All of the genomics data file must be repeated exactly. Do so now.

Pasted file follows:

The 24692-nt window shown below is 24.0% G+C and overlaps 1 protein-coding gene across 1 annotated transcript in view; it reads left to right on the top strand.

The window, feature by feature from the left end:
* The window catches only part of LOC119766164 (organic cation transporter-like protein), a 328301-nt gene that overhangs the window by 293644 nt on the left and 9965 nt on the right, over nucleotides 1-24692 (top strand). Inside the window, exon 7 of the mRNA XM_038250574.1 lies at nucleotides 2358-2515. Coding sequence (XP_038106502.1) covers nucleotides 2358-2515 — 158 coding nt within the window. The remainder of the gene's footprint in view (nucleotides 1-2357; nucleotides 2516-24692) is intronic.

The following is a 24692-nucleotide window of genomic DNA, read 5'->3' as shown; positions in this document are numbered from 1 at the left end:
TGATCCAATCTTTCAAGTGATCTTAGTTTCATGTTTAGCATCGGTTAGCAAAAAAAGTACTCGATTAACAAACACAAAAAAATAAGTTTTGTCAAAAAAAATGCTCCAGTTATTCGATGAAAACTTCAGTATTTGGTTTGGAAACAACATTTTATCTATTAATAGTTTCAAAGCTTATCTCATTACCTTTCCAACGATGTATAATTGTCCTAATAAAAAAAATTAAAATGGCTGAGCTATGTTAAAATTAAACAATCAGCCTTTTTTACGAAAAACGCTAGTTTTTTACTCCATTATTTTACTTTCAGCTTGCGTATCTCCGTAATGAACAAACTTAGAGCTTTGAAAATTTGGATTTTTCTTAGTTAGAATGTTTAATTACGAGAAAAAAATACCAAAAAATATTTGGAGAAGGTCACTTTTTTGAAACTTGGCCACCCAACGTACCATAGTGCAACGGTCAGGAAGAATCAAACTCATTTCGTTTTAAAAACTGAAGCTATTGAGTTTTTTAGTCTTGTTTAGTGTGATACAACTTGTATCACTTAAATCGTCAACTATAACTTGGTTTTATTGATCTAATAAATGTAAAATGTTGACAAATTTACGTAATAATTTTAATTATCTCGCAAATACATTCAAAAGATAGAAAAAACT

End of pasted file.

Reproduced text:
The 24692-nt window shown below is 24.0% G+C and overlaps 1 protein-coding gene across 1 annotated transcript in view; it reads left to right on the top strand.

The window, feature by feature from the left end:
* The window catches only part of LOC119766164 (organic cation transporter-like protein), a 328301-nt gene that overhangs the window by 293644 nt on the left and 9965 nt on the right, over nucleotides 1-24692 (top strand). Inside the window, exon 7 of the mRNA XM_038250574.1 lies at nucleotides 2358-2515. Coding sequence (XP_038106502.1) covers nucleotides 2358-2515 — 158 coding nt within the window. The remainder of the gene's footprint in view (nucleotides 1-2357; nucleotides 2516-24692) is intronic.

The following is a 24692-nucleotide window of genomic DNA, read 5'->3' as shown; positions in this document are numbered from 1 at the left end:
TGATCCAATCTTTCAAGTGATCTTAGTTTCATGTTTAGCATCGGTTAGCAAAAAAAGTACTCGATTAACAAACACAAAAAAATAAGTTTTGTCAAAAAAAATGCTCCAGTTATTCGATGAAAACTTCAGTATTTGGTTTGGAAACAACATTTTATCTATTAATAGTTTCAAAGCTTATCTCATTACCTTTCCAACGATGTATAATTGTCCTAATAAAAAAAATTAAAATGGCTGAGCTATGTTAAAATTAAACAATCAGCCTTTTTTACGAAAAACGCTAGTTTTTTACTCCATTATTTTACTTTCAGCTTGCGTATCTCCGTAATGAACAAACTTAGAGCTTTGAAAATTTGGATTTTTCTTAGTTAGAATGTTTAATTACGAGAAAAAAATACCAAAAAATATTTGGAGAAGGTCACTTTTTTGAAACTTGGCCACCCAACGTACCATAGTGCAACGGTCAGGAAGAATCAAACTCATTTCGTTTTAAAAACTGAAGCTATTGAGTTTTTTAGTCTTGTTTAGTGTGATACAACTTGTATCACTTAAATCGTCAACTATAACTTGGTTTTATTGATCTAATAAATGTAAAATGTTGACAAATTTACGTAATAATTTTAATTATCTCGCAAATACATTCAAAAGATAGAAAAAACT